150K San Diego Adolescents Lack Recommended Vaccines

There are about 300,000 adolescents in San Diego County and half of them lack some or all the recommended vaccines.

The Centers for Disease Control and Prevention recommends that adolescents get five vaccines: meningococcal disease, human papillomavirus (HPV), whooping cough, chickenpox and influenza.

February 7-13 is Preteen Vaccine Week and the County Health and Human Services Agency is encouraging parents to get their adolescent children vaccinated.

“A large number of unvaccinated students increases the risk of contracting a dangerous disease,” said Wilma Wooten, M.D., M.P.H., County public health officer. “Parents should make sure their children are up-to-date with immunizations to protect them from getting sick.”

Meningococcal disease is known to cause serious illness in children and adolescents, and can infect the blood and cause inflammation of the tissues covering the brain and the spinal cord.

The meningococcal disease vaccine is recommended for teens and adolescents and also people at increased risk, including college students living in dorms, military recruits, and individuals traveling to parts of the world where meningococcal disease is common.

The CDC recommends the HPV vaccine for girls and young women to prevent cervical cancer. The vaccine is also recommended for boys to prevent anal cancer and genital warts.

Also, the region is coming out of a whooping cough epidemic, which resulted in thousands of cases.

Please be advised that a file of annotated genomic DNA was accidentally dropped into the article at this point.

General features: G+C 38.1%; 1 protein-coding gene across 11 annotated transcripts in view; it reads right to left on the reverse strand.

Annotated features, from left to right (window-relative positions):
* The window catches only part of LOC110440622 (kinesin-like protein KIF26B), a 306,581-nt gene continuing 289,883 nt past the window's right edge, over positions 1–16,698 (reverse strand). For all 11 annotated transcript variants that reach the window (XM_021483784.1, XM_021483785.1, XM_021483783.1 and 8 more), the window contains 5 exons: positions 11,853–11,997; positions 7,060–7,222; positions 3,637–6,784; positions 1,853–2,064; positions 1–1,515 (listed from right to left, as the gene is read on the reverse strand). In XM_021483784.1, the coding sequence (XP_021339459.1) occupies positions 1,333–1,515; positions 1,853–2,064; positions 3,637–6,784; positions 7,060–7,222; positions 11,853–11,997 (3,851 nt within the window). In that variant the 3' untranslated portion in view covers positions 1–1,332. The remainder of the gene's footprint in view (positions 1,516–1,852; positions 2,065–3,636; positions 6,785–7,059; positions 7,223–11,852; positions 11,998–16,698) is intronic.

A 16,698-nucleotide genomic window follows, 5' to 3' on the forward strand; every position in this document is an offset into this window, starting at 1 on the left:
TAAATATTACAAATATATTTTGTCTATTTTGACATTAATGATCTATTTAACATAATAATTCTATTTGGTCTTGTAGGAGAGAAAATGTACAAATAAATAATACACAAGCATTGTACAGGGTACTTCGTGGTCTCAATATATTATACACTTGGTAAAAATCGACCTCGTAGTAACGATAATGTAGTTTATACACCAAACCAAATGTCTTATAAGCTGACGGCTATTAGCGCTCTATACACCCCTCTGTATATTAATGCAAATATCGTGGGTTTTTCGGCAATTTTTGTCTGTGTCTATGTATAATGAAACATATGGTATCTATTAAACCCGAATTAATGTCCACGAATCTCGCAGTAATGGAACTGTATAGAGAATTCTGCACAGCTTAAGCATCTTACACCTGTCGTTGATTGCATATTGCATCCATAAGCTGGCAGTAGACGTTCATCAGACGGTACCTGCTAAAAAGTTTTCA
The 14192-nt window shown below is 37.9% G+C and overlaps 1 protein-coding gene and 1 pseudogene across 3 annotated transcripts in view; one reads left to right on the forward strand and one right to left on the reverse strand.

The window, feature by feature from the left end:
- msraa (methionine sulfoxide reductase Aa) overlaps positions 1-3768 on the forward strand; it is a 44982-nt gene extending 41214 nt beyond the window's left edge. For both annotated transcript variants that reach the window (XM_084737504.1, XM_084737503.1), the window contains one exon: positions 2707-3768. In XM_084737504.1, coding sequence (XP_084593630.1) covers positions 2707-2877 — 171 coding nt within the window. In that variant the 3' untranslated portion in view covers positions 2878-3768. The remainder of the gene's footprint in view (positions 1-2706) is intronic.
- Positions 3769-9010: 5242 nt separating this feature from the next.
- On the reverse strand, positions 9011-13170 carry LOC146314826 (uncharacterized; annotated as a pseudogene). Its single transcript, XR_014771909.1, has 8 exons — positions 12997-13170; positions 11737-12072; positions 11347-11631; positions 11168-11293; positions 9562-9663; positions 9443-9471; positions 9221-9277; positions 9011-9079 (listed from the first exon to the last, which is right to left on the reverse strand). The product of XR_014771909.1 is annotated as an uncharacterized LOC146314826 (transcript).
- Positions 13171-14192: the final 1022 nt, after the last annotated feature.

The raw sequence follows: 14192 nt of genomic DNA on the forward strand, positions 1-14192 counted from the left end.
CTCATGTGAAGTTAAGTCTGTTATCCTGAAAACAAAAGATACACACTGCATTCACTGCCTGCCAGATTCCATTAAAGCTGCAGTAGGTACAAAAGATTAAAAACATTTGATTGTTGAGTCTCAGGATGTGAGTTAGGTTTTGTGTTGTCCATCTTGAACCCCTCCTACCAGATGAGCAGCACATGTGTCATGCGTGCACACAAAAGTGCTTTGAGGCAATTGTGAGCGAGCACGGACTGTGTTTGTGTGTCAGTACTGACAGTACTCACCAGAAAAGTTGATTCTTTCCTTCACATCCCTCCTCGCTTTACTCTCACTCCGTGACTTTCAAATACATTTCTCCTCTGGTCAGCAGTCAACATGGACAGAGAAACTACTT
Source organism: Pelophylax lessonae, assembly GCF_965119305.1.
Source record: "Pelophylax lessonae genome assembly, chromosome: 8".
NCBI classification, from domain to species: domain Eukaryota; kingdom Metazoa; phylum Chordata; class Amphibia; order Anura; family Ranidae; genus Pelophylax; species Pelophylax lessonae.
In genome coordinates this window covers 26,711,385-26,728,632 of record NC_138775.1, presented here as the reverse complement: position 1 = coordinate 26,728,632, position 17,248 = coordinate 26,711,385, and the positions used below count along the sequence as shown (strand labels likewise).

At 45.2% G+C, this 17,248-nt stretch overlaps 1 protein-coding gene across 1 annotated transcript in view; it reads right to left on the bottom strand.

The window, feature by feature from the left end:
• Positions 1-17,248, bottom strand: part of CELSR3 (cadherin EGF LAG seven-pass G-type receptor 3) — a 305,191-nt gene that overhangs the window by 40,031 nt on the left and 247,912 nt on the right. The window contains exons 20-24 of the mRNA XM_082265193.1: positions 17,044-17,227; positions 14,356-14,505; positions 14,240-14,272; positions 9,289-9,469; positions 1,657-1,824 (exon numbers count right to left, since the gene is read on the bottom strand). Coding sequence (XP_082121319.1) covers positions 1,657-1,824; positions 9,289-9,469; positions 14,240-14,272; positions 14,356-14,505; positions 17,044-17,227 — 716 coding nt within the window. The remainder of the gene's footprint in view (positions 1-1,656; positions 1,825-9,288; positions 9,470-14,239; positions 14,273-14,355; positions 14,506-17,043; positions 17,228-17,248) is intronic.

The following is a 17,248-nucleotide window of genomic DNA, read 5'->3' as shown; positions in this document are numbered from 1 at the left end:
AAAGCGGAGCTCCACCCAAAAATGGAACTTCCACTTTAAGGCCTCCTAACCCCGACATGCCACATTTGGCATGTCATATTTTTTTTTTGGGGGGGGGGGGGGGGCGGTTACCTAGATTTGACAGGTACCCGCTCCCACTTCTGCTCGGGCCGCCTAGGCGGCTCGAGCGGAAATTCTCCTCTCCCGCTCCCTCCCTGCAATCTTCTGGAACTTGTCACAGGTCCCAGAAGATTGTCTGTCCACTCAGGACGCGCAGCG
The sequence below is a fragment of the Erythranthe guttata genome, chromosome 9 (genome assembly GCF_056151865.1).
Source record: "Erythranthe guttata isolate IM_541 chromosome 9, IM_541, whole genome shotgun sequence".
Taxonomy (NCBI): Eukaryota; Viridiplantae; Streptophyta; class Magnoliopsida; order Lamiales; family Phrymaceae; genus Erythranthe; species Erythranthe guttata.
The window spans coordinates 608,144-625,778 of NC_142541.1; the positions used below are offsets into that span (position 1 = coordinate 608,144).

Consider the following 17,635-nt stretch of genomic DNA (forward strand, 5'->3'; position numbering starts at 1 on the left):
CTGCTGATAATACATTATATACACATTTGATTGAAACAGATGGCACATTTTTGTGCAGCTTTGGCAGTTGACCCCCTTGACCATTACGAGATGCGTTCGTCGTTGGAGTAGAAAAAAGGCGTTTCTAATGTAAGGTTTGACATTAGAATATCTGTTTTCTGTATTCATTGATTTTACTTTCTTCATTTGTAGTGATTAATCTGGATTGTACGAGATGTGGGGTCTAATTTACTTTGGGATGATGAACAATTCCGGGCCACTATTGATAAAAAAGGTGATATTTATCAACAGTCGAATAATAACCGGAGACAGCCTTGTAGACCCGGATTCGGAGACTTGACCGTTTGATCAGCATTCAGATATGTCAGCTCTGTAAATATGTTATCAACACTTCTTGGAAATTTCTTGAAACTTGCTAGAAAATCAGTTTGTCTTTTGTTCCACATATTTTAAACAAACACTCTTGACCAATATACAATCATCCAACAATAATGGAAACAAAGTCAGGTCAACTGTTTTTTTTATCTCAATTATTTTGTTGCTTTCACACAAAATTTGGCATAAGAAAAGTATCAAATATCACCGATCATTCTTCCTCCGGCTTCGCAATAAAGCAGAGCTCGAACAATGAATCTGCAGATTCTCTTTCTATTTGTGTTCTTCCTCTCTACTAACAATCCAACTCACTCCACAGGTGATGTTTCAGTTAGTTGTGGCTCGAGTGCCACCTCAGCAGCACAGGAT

The CDC recommends these vaccines and doses at the ages below:




Flu (annually) 6 months and older 1-2 (depends on prior vaccination history)
HPV (human papillomavirus) 11 – 12 years 3-dose series
Pertussis (whooping cough) Tdap booster 11 – 12 years and older 1
Meningococcal disease 11 – 18 years 2
Chickenpox 11 – 12 years 2

Everyone 6 months and older should receive an annual flu shot. Two doses of flu vaccine are recommended for children 8 years and younger who are receiving it for the first time.

Two doses of chickenpox vaccine are recommended for unvaccinated adolescents who have not had the disease.

Parents should also be aware that all seventh graders need to show proof they received the pertussis booster shot (Tdap) before starting school.

The vaccines are available at physician offices, community clinics, and many retail pharmacies. People without medical insurance can get vaccinated at one of the seven County Public Health Centers.

For more information on vaccines, call the HHSA Immunization Branch at (866) 358-2966 or visit

José A. Álvarez is a communications specialist with the County of San Diego Communications Office. Contact